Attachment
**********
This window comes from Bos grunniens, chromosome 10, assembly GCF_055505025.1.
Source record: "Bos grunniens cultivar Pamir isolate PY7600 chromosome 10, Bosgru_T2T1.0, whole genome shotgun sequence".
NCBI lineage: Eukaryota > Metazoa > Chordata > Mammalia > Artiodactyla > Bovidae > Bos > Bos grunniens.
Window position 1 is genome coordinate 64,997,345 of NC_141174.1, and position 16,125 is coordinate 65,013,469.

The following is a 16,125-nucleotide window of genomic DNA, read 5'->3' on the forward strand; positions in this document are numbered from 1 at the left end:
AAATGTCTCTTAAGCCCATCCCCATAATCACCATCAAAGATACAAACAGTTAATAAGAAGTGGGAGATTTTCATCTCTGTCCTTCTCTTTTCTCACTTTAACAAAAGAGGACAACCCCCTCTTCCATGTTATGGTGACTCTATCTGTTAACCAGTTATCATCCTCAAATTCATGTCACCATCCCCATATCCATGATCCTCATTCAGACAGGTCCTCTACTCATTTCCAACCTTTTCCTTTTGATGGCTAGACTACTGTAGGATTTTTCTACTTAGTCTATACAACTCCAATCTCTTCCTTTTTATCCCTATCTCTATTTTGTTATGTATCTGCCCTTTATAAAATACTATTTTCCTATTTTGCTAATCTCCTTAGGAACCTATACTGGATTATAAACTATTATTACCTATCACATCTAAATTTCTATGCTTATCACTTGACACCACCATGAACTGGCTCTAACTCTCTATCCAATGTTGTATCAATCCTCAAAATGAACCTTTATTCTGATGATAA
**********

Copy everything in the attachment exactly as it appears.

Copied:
This window comes from Bos grunniens, chromosome 10, assembly GCF_055505025.1.
Source record: "Bos grunniens cultivar Pamir isolate PY7600 chromosome 10, Bosgru_T2T1.0, whole genome shotgun sequence".
NCBI lineage: Eukaryota > Metazoa > Chordata > Mammalia > Artiodactyla > Bovidae > Bos > Bos grunniens.
Window position 1 is genome coordinate 64,997,345 of NC_141174.1, and position 16,125 is coordinate 65,013,469.

The following is a 16,125-nucleotide window of genomic DNA, read 5'->3' on the forward strand; positions in this document are numbered from 1 at the left end:
AAATGTCTCTTAAGCCCATCCCCATAATCACCATCAAAGATACAAACAGTTAATAAGAAGTGGGAGATTTTCATCTCTGTCCTTCTCTTTTCTCACTTTAACAAAAGAGGACAACCCCCTCTTCCATGTTATGGTGACTCTATCTGTTAACCAGTTATCATCCTCAAATTCATGTCACCATCCCCATATCCATGATCCTCATTCAGACAGGTCCTCTACTCATTTCCAACCTTTTCCTTTTGATGGCTAGACTACTGTAGGATTTTTCTACTTAGTCTATACAACTCCAATCTCTTCCTTTTTATCCCTATCTCTATTTTGTTATGTATCTGCCCTTTATAAAATACTATTTTCCTATTTTGCTAATCTCCTTAGGAACCTATACTGGATTATAAACTATTATTACCTATCACATCTAAATTTCTATGCTTATCACTTGACACCACCATGAACTGGCTCTAACTCTCTATCCAATGTTGTATCAATCCTCAAAATGAACCTTTATTCTGATGATAA